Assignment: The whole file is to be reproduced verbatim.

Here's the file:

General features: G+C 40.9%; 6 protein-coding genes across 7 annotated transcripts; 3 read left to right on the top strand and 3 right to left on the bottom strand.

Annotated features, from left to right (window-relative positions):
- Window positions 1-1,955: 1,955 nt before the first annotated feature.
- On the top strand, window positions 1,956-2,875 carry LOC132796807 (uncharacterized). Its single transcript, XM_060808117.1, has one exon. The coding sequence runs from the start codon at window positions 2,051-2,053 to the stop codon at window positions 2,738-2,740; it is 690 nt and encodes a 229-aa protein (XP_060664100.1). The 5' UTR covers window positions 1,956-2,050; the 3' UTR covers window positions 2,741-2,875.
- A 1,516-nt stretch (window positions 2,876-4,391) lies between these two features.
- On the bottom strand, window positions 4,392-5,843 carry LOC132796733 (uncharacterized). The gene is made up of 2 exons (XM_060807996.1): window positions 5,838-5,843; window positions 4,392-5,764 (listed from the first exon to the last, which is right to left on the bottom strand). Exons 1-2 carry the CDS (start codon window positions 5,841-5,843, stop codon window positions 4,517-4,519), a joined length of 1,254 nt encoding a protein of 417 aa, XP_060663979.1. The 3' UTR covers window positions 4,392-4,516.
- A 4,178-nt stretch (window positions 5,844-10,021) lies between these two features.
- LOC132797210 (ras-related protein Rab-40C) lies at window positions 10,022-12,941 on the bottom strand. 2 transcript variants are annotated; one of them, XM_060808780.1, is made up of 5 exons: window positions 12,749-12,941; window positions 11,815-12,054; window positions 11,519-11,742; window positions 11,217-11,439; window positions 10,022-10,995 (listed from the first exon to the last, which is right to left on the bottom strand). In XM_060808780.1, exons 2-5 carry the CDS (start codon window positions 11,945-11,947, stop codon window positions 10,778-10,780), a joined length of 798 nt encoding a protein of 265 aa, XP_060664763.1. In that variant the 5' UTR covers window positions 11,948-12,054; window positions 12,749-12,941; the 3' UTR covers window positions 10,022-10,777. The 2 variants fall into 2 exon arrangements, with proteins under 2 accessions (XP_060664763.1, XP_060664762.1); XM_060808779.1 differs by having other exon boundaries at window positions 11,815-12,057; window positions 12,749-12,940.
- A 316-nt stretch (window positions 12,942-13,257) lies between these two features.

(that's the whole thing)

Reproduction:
General features: G+C 40.9%; 6 protein-coding genes across 7 annotated transcripts; 3 read left to right on the top strand and 3 right to left on the bottom strand.

Annotated features, from left to right (window-relative positions):
- Window positions 1-1,955: 1,955 nt before the first annotated feature.
- On the top strand, window positions 1,956-2,875 carry LOC132796807 (uncharacterized). Its single transcript, XM_060808117.1, has one exon. The coding sequence runs from the start codon at window positions 2,051-2,053 to the stop codon at window positions 2,738-2,740; it is 690 nt and encodes a 229-aa protein (XP_060664100.1). The 5' UTR covers window positions 1,956-2,050; the 3' UTR covers window positions 2,741-2,875.
- A 1,516-nt stretch (window positions 2,876-4,391) lies between these two features.
- On the bottom strand, window positions 4,392-5,843 carry LOC132796733 (uncharacterized). The gene is made up of 2 exons (XM_060807996.1): window positions 5,838-5,843; window positions 4,392-5,764 (listed from the first exon to the last, which is right to left on the bottom strand). Exons 1-2 carry the CDS (start codon window positions 5,841-5,843, stop codon window positions 4,517-4,519), a joined length of 1,254 nt encoding a protein of 417 aa, XP_060663979.1. The 3' UTR covers window positions 4,392-4,516.
- A 4,178-nt stretch (window positions 5,844-10,021) lies between these two features.
- LOC132797210 (ras-related protein Rab-40C) lies at window positions 10,022-12,941 on the bottom strand. 2 transcript variants are annotated; one of them, XM_060808780.1, is made up of 5 exons: window positions 12,749-12,941; window positions 11,815-12,054; window positions 11,519-11,742; window positions 11,217-11,439; window positions 10,022-10,995 (listed from the first exon to the last, which is right to left on the bottom strand). In XM_060808780.1, exons 2-5 carry the CDS (start codon window positions 11,945-11,947, stop codon window positions 10,778-10,780), a joined length of 798 nt encoding a protein of 265 aa, XP_060664763.1. In that variant the 5' UTR covers window positions 11,948-12,054; window positions 12,749-12,941; the 3' UTR covers window positions 10,022-10,777. The 2 variants fall into 2 exon arrangements, with proteins under 2 accessions (XP_060664763.1, XP_060664762.1); XM_060808779.1 differs by having other exon boundaries at window positions 11,815-12,057; window positions 12,749-12,940.
- A 316-nt stretch (window positions 12,942-13,257) lies between these two features.